CUMBERLAND — Pre-kindergarten classes in School Administrative District 51 could begin in 2018, after being delayed a year.

Superintendent of Schools Jeff Porter recommended the start to the SAD 51 Board of Directors earlier this month. The panel could vote on the matter Feb. 6.

While some board members said they want to see the program begin this fall, much work is required in advance, including filing an application with the state – a review process that can run several months, Porter said in an interview Jan. 12.

“Pre-K has a lot of infrastructure needs, and we’re not exactly sure where the location will be,” he explained, noting that options have included Greely High School and Mabel I. Wilson Elementary School, a portable classroom on the SAD 51 campus, or another building in town.

The program at its outset would probably include 16 children who are due to enter kindergarten the following year. Although there are about 150 possible pre-K children in the district at this point, the program would be geared toward youth who are most in need.

“There are a lot of providers in the community who do a great job,” some of whom sat on the ad-hoc committee that has investigated launching pre-K in the district, Porter said. “We all acknowledged that there is a group of kids that we could probably serve in this way, but there’s a whole bunch of kids that are doing great in the programs they’ve got.”


“I don’t think this is a community where we need to replace pre-K programming; we just need to enhance it a little bit for kids that need it more,” Porter added.

Screenings will be conducted before students are admitted. The Cumberland-North Yarmouth district will work in concert with Child Development Services, which has special education seats in private and public pre-K programs, Porter said.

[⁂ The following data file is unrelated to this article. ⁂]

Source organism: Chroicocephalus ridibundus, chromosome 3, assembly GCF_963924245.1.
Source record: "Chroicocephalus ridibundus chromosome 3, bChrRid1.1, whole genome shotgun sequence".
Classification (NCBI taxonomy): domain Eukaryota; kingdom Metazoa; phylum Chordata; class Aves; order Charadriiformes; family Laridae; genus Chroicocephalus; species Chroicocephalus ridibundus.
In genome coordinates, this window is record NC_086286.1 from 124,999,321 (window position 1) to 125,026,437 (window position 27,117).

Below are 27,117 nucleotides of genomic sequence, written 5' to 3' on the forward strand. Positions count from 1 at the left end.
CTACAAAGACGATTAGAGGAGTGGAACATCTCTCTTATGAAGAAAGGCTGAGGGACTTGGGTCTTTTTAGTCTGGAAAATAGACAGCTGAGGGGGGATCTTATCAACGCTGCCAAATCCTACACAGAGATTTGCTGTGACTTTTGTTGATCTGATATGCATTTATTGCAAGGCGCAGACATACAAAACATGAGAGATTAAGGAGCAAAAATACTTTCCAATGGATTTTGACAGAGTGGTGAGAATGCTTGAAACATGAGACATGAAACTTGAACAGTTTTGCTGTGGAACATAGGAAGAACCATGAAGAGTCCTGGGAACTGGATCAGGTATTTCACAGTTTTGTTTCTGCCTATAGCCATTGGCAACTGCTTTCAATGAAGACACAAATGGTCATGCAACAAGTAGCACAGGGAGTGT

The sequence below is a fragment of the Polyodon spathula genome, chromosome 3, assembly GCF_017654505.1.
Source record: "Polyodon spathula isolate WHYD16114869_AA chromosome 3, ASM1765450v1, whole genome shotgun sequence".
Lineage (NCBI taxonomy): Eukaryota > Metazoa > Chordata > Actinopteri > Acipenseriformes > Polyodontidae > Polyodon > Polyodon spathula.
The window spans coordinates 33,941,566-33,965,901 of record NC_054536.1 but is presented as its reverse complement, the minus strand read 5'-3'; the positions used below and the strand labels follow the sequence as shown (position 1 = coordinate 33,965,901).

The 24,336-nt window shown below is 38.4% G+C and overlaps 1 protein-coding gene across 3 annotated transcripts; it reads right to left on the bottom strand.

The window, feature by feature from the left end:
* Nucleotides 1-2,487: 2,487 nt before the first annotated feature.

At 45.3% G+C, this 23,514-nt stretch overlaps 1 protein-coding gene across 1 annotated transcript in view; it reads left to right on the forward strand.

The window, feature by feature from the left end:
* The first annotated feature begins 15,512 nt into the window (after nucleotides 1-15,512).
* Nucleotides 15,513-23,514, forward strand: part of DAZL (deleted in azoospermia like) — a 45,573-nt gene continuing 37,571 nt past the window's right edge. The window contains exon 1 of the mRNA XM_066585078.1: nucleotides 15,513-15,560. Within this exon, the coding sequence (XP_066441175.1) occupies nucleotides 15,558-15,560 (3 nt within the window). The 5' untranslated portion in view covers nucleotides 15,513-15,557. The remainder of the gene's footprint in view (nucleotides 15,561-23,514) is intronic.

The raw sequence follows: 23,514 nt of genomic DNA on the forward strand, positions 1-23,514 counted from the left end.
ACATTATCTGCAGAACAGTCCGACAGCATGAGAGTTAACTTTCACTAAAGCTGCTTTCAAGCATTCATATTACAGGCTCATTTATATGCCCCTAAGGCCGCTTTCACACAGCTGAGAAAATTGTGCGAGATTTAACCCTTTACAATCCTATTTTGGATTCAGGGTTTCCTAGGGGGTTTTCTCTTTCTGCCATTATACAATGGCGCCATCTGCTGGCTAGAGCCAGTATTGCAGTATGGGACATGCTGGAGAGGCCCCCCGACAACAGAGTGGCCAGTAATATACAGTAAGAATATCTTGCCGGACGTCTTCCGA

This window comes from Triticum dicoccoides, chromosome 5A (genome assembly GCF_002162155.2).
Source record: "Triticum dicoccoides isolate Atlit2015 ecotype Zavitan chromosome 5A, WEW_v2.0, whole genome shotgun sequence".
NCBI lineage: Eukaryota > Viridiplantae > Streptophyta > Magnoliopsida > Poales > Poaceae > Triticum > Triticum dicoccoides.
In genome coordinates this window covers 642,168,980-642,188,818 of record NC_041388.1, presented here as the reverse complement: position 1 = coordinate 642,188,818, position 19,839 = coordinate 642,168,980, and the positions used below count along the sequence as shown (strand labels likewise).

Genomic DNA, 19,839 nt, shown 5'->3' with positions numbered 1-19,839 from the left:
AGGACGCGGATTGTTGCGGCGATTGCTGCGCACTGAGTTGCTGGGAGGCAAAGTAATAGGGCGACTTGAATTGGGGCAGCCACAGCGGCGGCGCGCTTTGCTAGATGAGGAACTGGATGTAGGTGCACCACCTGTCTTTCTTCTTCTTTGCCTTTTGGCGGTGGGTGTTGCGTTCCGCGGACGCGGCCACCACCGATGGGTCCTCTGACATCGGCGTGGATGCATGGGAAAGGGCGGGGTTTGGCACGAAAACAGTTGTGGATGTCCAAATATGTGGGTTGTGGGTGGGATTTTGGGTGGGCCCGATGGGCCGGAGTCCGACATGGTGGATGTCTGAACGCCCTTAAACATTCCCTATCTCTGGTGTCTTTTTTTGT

“We’ll probably look at demographics like economic disadvantage, if there are families that can’t afford … quality pre-K,” the superintendent said. “We would look at those students, and then we would have a lottery for the rest of the seats.”

The program would run a full day, with play and nap times included for the 4-year-old participants. There would be no fee.

Pre-K could cost the district about $130,000, including $60,000 for a teacher and $30,000 for an educational technician – including benefits for both – as well as playground equipment, food services, furniture, supplies, equipment and books, and curriculum and testing tools.

Some costs could be offset by state subsidy, and Child Development Services might cover some staff costs, Porter said.


With student enrollment rising at the Wilson school, space constraints have been an issue. Although space was recently reconfigured there, “we’re getting to be out of space in that building,” Porter explained.

A classroom would be displaced if pre-K is held at Wilson, necessitating a portable classroom. That could cost $15,000 a year, as well as a one-time sewer and water connection fee of $5,000.

“I don’t think anybody wants a portable on our property,” Porter said. “Especially if it’s adding a program and then adding a portable. It doesn’t feel right.”

SAD 51’s facilities plan for the next decade includes a look at the school – whether it should be expanded, renovated, or both.

Regardless of whether the pre-K program commences, SAD 51 is also looking into implementing a “Jump Start” program, which would run a few weeks the summer before a child begins kindergarten.

Alex Lear can be reached at 781-3661 ext. 113 or Follow him on Twitter: @learics.

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